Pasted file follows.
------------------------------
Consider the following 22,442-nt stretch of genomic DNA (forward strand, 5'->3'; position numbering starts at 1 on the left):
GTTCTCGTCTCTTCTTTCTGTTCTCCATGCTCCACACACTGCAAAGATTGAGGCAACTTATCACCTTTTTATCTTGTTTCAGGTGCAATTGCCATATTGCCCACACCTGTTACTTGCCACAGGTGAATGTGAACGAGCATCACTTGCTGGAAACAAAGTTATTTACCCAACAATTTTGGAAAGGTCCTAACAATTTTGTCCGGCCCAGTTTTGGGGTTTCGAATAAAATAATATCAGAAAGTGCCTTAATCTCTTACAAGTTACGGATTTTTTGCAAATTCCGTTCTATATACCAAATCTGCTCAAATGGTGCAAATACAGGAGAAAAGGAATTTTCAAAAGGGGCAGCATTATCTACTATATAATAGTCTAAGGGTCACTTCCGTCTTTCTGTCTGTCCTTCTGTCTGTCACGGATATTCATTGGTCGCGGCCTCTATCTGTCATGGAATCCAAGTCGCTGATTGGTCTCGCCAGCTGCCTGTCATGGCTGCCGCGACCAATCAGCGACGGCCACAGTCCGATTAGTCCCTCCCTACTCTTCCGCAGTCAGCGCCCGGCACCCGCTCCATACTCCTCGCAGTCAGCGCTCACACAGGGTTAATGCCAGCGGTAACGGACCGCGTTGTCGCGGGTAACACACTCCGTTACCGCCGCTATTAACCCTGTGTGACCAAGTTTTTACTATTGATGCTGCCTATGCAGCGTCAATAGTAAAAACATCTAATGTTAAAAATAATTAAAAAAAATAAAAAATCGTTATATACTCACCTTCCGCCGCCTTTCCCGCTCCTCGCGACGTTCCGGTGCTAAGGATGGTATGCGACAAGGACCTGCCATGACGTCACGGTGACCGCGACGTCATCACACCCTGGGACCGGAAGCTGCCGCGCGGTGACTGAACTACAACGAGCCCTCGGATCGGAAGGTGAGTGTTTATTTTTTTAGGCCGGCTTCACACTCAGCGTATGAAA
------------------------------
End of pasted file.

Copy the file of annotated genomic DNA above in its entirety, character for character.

Consider the following 22,442-nt stretch of genomic DNA (forward strand, 5'->3'; position numbering starts at 1 on the left):
GTTCTCGTCTCTTCTTTCTGTTCTCCATGCTCCACACACTGCAAAGATTGAGGCAACTTATCACCTTTTTATCTTGTTTCAGGTGCAATTGCCATATTGCCCACACCTGTTACTTGCCACAGGTGAATGTGAACGAGCATCACTTGCTGGAAACAAAGTTATTTACCCAACAATTTTGGAAAGGTCCTAACAATTTTGTCCGGCCCAGTTTTGGGGTTTCGAATAAAATAATATCAGAAAGTGCCTTAATCTCTTACAAGTTACGGATTTTTTGCAAATTCCGTTCTATATACCAAATCTGCTCAAATGGTGCAAATACAGGAGAAAAGGAATTTTCAAAAGGGGCAGCATTATCTACTATATAATAGTCTAAGGGTCACTTCCGTCTTTCTGTCTGTCCTTCTGTCTGTCACGGATATTCATTGGTCGCGGCCTCTATCTGTCATGGAATCCAAGTCGCTGATTGGTCTCGCCAGCTGCCTGTCATGGCTGCCGCGACCAATCAGCGACGGCCACAGTCCGATTAGTCCCTCCCTACTCTTCCGCAGTCAGCGCCCGGCACCCGCTCCATACTCCTCGCAGTCAGCGCTCACACAGGGTTAATGCCAGCGGTAACGGACCGCGTTGTCGCGGGTAACACACTCCGTTACCGCCGCTATTAACCCTGTGTGACCAAGTTTTTACTATTGATGCTGCCTATGCAGCGTCAATAGTAAAAACATCTAATGTTAAAAATAATTAAAAAAAATAAAAAATCGTTATATACTCACCTTCCGCCGCCTTTCCCGCTCCTCGCGACGTTCCGGTGCTAAGGATGGTATGCGACAAGGACCTGCCATGACGTCACGGTGACCGCGACGTCATCACACCCTGGGACCGGAAGCTGCCGCGCGGTGACTGAACTACAACGAGCCCTCGGATCGGAAGGTGAGTGTTTATTTTTTTAGGCCGGCTTCACACTCAGCGTATGAAA